When I go to art exhibits, I am frequently aware of a dialog between the protagonists, the people in the pictures, and the spectators. We who come to observe, end up being "observed" ourselves. There certainly was an ineffable presence, a real resonance of Sargent and his friends, in the galleries of the Metropolitan Museum of Art during my visit.

That feeling is especially present in Sargent's portrait of Vernon Lee.

John Singer Sargent, Vernon Lee, 1881

Vernon Lee was the pen name of Violet Paget, Sargent's childhood friend. The striking 1881 portrait, created in the revolutionary style of the Impressionists, was inscribed with her birth name. Violet Paget (1856-1935) was the child of English expatriate parents living in Italy who befriended Sargent's family, American "expats."

Perhaps the experience of a nomadic youth created a bond between Sargent and Lee which enabled them to appreciate the way that both challenged the norms of society in their work. Lee recorded her approval of this portrait, “mere dabs and blurs,” executed in a three-hour session. Along with essays on art, Lee wrote works of fantasy and supernatural stories, still widely read today. 

Sargent and Lee evidently debated the existence of "otherworldly" elements, an unseen spirituality, that underpins great art. In an October 1897 letter, Sargent wrote to Lee that he agreed that under art “secretly is something else and something better – but this something else cannot be aimed at directly…”

Sargent was “at bottom a puritan” according to Lee and he refused to join in her ventures into psychology and spirituality. Instead, he poured much time, talent and dedication into the religion-themed Boston Library murals, an effort marked by criticism and controversy.

I don’t imagine that Sargent would agree, but I think that the works on view in the Metropolitan Museum exhibit succeed to a degree which his Boston murals failed to reach.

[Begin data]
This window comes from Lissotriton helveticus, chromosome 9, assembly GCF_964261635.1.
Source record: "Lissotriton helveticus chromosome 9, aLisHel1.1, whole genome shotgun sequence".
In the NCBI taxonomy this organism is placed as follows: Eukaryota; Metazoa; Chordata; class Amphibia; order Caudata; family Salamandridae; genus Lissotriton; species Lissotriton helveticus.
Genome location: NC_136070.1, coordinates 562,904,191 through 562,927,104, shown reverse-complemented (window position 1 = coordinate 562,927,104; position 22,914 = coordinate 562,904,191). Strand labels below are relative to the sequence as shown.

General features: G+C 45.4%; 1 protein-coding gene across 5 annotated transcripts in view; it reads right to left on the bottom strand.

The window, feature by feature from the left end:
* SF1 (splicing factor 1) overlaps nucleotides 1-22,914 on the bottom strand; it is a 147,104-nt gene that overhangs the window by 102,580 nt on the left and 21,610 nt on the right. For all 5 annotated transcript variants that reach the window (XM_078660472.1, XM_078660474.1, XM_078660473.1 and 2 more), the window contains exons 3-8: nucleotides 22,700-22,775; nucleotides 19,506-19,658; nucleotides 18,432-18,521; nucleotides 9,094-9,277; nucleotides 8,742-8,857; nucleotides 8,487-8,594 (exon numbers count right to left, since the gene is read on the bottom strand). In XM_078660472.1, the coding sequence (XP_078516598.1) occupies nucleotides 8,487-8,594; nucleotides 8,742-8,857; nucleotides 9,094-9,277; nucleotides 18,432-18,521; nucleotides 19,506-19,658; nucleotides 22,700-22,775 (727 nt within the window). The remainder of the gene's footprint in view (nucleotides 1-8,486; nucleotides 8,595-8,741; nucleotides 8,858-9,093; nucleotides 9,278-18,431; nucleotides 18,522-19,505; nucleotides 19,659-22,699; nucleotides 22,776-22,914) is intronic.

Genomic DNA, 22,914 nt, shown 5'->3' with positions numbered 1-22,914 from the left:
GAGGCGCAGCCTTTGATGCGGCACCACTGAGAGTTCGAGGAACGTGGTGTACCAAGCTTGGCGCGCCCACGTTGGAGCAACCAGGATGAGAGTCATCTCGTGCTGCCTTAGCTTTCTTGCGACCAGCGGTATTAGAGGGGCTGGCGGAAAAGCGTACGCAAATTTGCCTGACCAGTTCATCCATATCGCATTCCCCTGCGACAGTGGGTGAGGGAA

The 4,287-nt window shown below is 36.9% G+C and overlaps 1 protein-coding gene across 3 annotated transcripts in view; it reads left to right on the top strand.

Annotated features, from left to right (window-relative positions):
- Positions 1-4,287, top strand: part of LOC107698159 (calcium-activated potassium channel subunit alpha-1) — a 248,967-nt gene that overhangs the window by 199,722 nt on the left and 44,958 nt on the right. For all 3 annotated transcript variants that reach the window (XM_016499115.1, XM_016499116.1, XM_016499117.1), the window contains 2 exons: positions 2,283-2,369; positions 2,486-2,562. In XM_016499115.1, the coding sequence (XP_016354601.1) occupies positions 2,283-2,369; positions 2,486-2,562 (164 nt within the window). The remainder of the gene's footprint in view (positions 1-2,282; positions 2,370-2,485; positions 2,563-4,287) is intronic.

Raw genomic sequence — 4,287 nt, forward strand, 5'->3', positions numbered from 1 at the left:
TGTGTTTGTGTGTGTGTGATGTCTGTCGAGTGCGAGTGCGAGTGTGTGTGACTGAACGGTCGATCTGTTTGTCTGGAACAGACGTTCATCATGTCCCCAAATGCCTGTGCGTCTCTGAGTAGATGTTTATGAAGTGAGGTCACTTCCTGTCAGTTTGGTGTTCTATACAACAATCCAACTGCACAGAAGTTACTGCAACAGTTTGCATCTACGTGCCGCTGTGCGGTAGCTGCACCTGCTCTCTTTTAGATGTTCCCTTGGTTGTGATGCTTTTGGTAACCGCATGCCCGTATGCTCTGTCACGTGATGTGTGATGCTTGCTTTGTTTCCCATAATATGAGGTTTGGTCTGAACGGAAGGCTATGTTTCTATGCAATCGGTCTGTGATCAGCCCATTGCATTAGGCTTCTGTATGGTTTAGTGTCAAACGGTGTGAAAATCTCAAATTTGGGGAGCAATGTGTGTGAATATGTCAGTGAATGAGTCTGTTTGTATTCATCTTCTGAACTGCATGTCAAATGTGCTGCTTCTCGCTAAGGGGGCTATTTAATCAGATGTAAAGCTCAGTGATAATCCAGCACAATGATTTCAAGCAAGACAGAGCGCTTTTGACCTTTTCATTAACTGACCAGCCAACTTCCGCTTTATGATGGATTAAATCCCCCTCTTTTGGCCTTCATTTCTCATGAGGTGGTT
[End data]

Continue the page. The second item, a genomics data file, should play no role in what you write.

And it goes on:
On display in Sargent: Portraits of Artists and Friends are likenesses of people long dead, yet still exuding the vibrant life force that propelled them to great heights of achievement. Sargent captured a real sense of the numinous, of the touch of God’s grace bestowed on these “artists and friends.” 

Perhaps without realizing it, Sargent dipped his paint brush on a palette dabbed with immortality.

Text: Copyright of Ed Voves, all rights reserved 

Introductory Image:      
John Singer Sargent (American, 1856–1925) The Fountain, Villa Torlonia, Frascati, Italy, 1907  Oil on canvas 28–1/8 × 22–1/4 in. (71.4 × 56.5 cm) The Art Institute of Chicago, Friends of American Art Collection

John Singer Sargent (American, 1856–1925) Edwin Booth, 1890 Oil on canvas 87–1/2 × 61–3/4 in. (222.3 × 156.8 cm) Amon Carter Museum of American Art, Fort Worth, Texas

John Singer Sargent (American, 1856–1925) Madame X (Madame Pierre Gautreau), 1883–84 Oil on canvas 82–1/8 x 43–1/4 in. (208.6 x 109.9 cm) The Metropolitan Museum of Art, New York, Arthur Hoppock Hearn Fund, 1916 (16.53) Image: © The Metropolitan Museum of Art, New York

John Singer Sargent (American, 1856–1925) Self-Portrait, 1906 Oil on canvas 27–1/2 × 20–7/8 in. (69.8 × 53 cm) Instituti museali della Soprintendenza Speciale per il Polo Museale Fiorentino. Galleria degli Uffizi

John Singer Sargent (American, 1856–1925) Paul Helleu, early 1880s  Graphite on off-white paper board 13–3/16 x 10–5/16 in. (33.5 x 26.2 cm) The Metropolitan Museum of Art, New York, Gift of Mrs. Francis Ormond, 1950 (50.130.121) Image: © The Metropolitan Museum of Art, New York

John Singer Sargent American, 1856–1925) An Out-of-Doors Study, 1889 Oil on canvas 25–15/16 × 31–3/4 in. (65.9 × 80.6 cm) Brooklyn Museum, Museum Collection Fund 20.640

John Singer Sargent (American, 1856–1925) Garden Study of the Vickers Children, 1884 Oil on canvas 54–3/16 × 36 in. (137.6 × 91.4 cm) Flint Institute of Arts

John Singer Sargent (American, 1856–1925) Pailleron Children, 1880 Oil on canvas 60 × 69 in. (152.4 × 175.3 cm) Des Moines Art Center Permanent Collections; Purchased with funds from the Edith M. Usry Bequest, in memory of her parents Mr. and Mrs. George Franklin Usry, the Dr. and Mrs. Peder T. Madsen Fund, and the Anna K. Meredith Endowment Fund      
John Singer Sargent (American, 1856–1925) Vernon Lee, 1881 Oil on canvas 21–1/8 × 17 in. (53.7 × 43.2 cm) Tate: Bequeathed by Miss Vernon Lee through Miss Cooper Willis 1935 Photo: © Tate, London, 2015                                                                                                                     

No comments:

Post a Comment